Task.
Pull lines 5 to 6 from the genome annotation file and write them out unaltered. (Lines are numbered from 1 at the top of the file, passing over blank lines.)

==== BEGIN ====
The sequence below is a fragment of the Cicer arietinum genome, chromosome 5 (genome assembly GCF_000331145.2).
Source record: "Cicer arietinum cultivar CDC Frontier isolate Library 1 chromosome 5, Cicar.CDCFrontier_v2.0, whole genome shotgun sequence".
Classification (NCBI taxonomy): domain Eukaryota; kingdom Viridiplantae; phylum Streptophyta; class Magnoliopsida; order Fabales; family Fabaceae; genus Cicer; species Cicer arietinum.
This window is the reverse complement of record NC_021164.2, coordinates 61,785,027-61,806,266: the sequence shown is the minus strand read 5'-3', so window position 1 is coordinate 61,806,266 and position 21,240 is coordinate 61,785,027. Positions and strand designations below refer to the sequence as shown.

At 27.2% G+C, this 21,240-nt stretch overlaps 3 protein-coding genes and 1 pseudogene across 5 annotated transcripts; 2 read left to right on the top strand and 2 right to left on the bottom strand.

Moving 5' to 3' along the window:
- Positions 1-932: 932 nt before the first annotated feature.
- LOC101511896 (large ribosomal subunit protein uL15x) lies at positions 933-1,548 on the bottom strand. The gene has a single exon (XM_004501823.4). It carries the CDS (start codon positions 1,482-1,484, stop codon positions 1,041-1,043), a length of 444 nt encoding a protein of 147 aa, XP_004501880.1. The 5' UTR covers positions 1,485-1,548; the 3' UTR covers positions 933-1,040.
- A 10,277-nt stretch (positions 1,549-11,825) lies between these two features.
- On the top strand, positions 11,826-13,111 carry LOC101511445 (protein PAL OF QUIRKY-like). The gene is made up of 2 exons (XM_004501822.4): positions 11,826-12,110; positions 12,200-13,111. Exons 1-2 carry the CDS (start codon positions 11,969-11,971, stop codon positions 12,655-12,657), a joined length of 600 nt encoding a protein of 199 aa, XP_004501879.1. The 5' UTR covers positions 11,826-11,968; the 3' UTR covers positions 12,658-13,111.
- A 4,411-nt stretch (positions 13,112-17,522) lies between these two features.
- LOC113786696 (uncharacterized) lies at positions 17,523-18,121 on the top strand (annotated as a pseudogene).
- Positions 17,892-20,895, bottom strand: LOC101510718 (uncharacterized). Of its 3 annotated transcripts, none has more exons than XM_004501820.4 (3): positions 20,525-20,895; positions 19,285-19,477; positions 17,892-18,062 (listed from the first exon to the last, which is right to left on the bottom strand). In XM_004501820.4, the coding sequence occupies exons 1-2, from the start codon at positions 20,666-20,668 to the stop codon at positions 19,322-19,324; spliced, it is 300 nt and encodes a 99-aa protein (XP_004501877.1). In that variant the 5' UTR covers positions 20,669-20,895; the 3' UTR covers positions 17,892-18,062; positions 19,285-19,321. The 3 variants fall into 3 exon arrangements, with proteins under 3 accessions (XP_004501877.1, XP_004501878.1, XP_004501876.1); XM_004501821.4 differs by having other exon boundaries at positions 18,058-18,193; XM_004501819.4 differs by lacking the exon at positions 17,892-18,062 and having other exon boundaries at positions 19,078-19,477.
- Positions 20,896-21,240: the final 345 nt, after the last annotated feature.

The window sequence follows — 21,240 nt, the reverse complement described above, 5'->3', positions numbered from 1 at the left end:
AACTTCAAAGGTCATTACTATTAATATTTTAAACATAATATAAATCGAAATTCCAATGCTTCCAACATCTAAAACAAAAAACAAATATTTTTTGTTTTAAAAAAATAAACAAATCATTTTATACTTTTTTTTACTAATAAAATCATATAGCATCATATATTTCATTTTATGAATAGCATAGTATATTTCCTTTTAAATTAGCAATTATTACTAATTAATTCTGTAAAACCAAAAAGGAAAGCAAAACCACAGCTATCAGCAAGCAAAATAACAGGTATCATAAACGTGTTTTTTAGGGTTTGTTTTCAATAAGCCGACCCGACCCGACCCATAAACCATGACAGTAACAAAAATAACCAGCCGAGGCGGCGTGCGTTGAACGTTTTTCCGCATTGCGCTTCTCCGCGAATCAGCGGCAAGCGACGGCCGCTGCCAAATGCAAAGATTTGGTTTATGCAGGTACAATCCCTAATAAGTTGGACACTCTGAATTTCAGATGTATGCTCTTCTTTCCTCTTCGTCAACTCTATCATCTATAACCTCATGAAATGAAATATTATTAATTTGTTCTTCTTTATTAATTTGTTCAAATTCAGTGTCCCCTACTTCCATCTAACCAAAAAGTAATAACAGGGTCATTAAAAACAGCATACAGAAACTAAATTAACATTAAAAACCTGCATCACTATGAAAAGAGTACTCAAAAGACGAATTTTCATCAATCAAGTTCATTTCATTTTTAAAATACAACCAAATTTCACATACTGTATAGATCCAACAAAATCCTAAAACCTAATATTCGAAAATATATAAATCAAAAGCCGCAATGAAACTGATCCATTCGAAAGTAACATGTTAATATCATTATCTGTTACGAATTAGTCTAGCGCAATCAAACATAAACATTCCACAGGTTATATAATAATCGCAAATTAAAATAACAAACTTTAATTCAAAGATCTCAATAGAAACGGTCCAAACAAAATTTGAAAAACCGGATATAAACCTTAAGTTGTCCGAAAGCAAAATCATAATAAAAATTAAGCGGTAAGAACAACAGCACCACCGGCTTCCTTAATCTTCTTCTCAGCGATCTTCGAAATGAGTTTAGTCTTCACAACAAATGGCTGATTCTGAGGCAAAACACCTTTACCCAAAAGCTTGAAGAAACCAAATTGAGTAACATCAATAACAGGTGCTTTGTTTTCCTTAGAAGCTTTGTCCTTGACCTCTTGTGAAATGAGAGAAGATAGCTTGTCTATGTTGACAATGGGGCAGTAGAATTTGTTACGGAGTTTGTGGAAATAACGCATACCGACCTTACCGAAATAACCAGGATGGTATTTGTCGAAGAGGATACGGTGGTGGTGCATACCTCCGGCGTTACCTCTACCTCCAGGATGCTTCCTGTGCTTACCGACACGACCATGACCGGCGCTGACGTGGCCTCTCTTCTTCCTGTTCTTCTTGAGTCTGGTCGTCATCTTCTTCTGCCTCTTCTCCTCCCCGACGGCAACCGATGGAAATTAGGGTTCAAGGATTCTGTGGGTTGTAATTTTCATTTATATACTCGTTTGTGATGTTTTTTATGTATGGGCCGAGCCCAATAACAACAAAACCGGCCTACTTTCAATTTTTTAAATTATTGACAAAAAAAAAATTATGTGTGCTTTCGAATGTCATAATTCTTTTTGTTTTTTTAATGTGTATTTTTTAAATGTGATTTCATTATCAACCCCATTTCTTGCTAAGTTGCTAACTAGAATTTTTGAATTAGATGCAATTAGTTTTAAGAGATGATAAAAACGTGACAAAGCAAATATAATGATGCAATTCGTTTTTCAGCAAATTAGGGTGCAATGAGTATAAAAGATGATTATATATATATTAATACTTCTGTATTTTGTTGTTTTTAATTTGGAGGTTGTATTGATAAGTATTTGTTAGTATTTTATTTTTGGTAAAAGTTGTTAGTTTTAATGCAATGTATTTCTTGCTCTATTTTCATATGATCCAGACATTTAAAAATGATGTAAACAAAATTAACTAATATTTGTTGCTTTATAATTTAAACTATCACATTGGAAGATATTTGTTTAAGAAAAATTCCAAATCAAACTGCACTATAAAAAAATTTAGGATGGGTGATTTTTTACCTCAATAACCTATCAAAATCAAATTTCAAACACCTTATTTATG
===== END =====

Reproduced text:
At 27.2% G+C, this 21,240-nt stretch overlaps 3 protein-coding genes and 1 pseudogene across 5 annotated transcripts; 2 read left to right on the top strand and 2 right to left on the bottom strand.

Moving 5' to 3' along the window: